1549. Xenorhynchus asiaticus.
The Black-necked Stork.
Mycteria asiatica, Bath. Ind. Orn. ii, p. 670 (1790). Ardea indica, Lath. t. c. p. 701 (1790). Mycteria australis, Shaw, Trans. Linn. Soc. v, p. 34 (1800); Blyth, Cat. p, 276; Irby, Ibis, 1861, p. 244; Jerdon, B. I. iii, p. 734; Gurney, Ibis, 1865, p. 276; Blyth, Ibis, 1867, p. 172 ; Godw.-Aust. J. A. S. B. xliii, pt. 2, p. 175. Mycteria indica, Hume, S. F. i, p. 252; id. N. & E. p. 607 ; Adam, S. F. i, p. 398; Hume & Oates, S. F. iii, p. 189. Xenorhynchus asiaticus, Walden in Blyth's Birds Burm. p. 168; Hume & Dav. S. F. xi, p. 469 ; Oates, S. F. vii, p. 51; Ball, ibid. p. 230; Hume, Cat. no. 917; Doig, S. F. viii, p. 371; Legge, Birds Ceyl. p. 1116; Butler, S. F. ix, p. 432 ; Parker, ibid. p. 484 ; Reid, S. F. x, p. 74 ; Oates, B. B. ii, p. 264; Barnes, Birds Bom. p. 375; id. Jour. Bom. N. H. Soc. vi, p. 141; Hume & Cripps, S. F. xi, p. 330; Oates in Hume's N. & E. 2nd ed. iii, p. 265; Sharpe, Cat. B. M. xxvi, p. 310. Mycteria asiatica, Godw.-Aust. J. A. S. B. xiv, pt. 2, p. 84; Hume & Butler, S. F. iv, p. 22.
Banaras, Loharjung, Loha sarany, H.; Bam salik, Beng.; Peria koku, Tarn. (Ceylon) ; Alkoka, Cing. ; Telia-herenga, Assam ; Hnet-kalah, Burm.
Coloration. Head and neck black, richly glossed with bluish green, except the occiput which is coppery brown, passing into purple on the edges; scapulars, tertiaries, greater secondary-coverts, greater under wing-coverts, and tail black, richly glossed with metallic green; rest of plumage white.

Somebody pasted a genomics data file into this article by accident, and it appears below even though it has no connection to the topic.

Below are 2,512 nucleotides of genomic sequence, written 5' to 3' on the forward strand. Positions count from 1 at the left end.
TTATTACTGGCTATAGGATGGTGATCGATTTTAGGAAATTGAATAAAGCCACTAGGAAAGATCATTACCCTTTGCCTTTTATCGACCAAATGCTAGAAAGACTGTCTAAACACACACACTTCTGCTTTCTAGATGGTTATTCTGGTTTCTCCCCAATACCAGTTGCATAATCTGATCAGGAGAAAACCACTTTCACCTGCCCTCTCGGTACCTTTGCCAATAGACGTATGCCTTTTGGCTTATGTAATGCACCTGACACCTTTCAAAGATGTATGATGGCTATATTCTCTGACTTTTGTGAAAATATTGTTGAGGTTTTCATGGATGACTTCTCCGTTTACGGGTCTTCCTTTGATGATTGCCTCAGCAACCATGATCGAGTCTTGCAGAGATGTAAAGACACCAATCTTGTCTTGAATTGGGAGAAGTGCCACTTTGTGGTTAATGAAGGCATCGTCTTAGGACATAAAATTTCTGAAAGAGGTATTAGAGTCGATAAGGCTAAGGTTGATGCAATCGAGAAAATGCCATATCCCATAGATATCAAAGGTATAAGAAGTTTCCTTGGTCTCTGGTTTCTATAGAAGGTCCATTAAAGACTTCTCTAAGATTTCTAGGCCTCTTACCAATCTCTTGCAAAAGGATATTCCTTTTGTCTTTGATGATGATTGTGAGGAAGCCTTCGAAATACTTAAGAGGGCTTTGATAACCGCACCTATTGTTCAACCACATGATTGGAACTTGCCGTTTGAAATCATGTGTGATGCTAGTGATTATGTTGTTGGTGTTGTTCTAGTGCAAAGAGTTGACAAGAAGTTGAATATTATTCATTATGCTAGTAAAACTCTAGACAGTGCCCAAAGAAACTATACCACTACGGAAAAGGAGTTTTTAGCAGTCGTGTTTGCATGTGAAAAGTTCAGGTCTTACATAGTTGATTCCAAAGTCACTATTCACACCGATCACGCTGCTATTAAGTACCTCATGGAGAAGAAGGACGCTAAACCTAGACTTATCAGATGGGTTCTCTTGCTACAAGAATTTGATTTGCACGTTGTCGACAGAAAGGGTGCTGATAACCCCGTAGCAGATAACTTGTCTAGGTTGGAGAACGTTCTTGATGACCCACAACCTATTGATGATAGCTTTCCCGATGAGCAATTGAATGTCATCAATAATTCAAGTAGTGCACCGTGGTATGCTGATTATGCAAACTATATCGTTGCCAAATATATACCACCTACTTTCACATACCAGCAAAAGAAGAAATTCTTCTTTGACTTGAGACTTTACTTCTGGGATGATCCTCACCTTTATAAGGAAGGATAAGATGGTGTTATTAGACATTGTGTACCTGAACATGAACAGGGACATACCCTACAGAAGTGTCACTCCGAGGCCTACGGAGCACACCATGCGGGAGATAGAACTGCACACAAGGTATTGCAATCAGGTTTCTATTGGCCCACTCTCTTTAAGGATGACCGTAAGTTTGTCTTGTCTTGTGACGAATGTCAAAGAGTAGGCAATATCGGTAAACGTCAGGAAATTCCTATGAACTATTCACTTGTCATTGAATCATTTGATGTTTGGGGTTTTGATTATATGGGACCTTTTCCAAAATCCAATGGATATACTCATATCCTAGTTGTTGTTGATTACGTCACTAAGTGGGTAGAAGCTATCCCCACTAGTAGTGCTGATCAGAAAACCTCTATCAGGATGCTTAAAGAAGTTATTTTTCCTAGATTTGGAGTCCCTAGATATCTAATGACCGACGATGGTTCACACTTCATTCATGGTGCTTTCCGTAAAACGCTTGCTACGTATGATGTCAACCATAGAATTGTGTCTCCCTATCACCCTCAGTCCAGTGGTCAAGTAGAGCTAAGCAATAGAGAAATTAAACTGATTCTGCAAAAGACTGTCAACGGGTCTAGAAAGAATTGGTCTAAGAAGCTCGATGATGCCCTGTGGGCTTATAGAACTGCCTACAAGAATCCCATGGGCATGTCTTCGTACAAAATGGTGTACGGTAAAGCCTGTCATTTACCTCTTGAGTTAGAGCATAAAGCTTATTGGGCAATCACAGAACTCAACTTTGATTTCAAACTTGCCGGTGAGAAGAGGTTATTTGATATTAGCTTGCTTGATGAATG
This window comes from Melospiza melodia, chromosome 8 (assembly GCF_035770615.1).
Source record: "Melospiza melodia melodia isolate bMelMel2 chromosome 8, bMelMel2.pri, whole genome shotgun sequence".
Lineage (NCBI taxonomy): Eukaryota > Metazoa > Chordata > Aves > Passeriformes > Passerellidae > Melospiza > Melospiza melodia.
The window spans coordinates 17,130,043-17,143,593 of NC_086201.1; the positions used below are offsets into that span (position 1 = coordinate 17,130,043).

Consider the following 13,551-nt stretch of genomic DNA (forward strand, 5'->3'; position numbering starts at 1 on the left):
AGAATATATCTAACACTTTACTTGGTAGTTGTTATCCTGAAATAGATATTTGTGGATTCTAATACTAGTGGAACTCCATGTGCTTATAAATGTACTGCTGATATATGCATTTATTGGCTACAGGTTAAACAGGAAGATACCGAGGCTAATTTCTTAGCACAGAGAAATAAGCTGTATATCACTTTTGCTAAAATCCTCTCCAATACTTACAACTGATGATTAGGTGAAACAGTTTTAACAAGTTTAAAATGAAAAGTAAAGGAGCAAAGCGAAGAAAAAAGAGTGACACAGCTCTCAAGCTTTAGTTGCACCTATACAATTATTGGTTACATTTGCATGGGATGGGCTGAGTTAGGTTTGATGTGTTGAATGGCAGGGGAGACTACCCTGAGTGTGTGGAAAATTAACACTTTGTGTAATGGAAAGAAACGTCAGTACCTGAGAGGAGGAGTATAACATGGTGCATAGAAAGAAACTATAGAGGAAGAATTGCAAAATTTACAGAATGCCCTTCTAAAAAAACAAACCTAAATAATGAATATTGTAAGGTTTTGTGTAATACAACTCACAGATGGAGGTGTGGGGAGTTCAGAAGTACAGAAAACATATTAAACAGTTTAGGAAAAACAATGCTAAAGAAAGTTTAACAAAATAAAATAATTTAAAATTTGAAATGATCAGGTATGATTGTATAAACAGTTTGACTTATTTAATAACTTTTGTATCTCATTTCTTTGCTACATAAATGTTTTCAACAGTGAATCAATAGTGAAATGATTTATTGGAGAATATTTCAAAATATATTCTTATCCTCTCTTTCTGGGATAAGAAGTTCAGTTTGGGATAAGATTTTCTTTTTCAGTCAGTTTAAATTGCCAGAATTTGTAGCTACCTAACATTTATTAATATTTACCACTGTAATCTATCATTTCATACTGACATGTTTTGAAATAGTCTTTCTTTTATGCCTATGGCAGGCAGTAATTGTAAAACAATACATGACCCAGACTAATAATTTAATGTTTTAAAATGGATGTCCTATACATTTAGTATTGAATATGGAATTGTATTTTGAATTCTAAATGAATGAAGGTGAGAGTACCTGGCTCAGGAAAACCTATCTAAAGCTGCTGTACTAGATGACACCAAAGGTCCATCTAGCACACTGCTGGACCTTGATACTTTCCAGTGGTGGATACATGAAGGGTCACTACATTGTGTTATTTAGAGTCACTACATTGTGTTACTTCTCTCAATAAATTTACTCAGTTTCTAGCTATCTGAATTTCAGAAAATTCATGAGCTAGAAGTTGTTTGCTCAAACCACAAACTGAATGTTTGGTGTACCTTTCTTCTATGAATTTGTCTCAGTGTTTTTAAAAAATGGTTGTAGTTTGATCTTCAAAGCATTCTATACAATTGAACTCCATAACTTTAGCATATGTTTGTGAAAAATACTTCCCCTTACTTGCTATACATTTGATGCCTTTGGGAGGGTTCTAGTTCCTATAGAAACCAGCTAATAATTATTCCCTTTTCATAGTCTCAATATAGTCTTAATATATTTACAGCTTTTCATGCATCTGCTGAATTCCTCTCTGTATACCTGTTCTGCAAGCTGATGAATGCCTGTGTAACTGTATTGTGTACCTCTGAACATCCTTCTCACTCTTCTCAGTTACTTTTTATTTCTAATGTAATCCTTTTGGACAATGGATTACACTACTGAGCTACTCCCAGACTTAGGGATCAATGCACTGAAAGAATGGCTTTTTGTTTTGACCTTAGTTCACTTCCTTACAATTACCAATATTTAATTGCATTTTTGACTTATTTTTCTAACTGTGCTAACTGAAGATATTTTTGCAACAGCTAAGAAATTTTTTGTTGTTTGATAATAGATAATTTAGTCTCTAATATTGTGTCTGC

In young birds the head, neck, back, and wings are brown, many of the feathers with pale edges; the scapulars and wing-feathers darker and glossed with green ; the quills whitish towards the base; lower back and rump whitish, middle upper tail-coverts brown; tail-feathers brown, whitish for some distance at the base and white-tipped ; sides of breast brown ; lower parts from neck white.
Bill black; gular skin and eyelids dusky purple; irides bluish brown; legs and toes coral-red (Oates); irides dark brown in the male, bright yellow in the female (Gurney).
Length 52; tail 9; wing 24: tarsus 12 to 13.5; bill from gape 12.
Distribution. The Black-necked Stork is resident in suitable localities throughout India, Ceylon, and Burma, and through the Malay countries and archipelago to Australia. It is in India far from generally distributed, not being found in dry sandy tracts,, nor as a rule in forests, but keeping chiefly to the plains of the great rivers.
Habits, &c. The banks of large rivers, tanks and marshes are the usual resort of this great bird, which is generally seen singly or in pairs. Like other Storks it feeds on fish, reptiles, frogs, crabs,"moUusks, &c. It breeds from October to December, makes a huge pile of sticks, lined with rushes, grass, &c, on a tree, and lays usually four white eggs measuring about 2.91 by 2.12.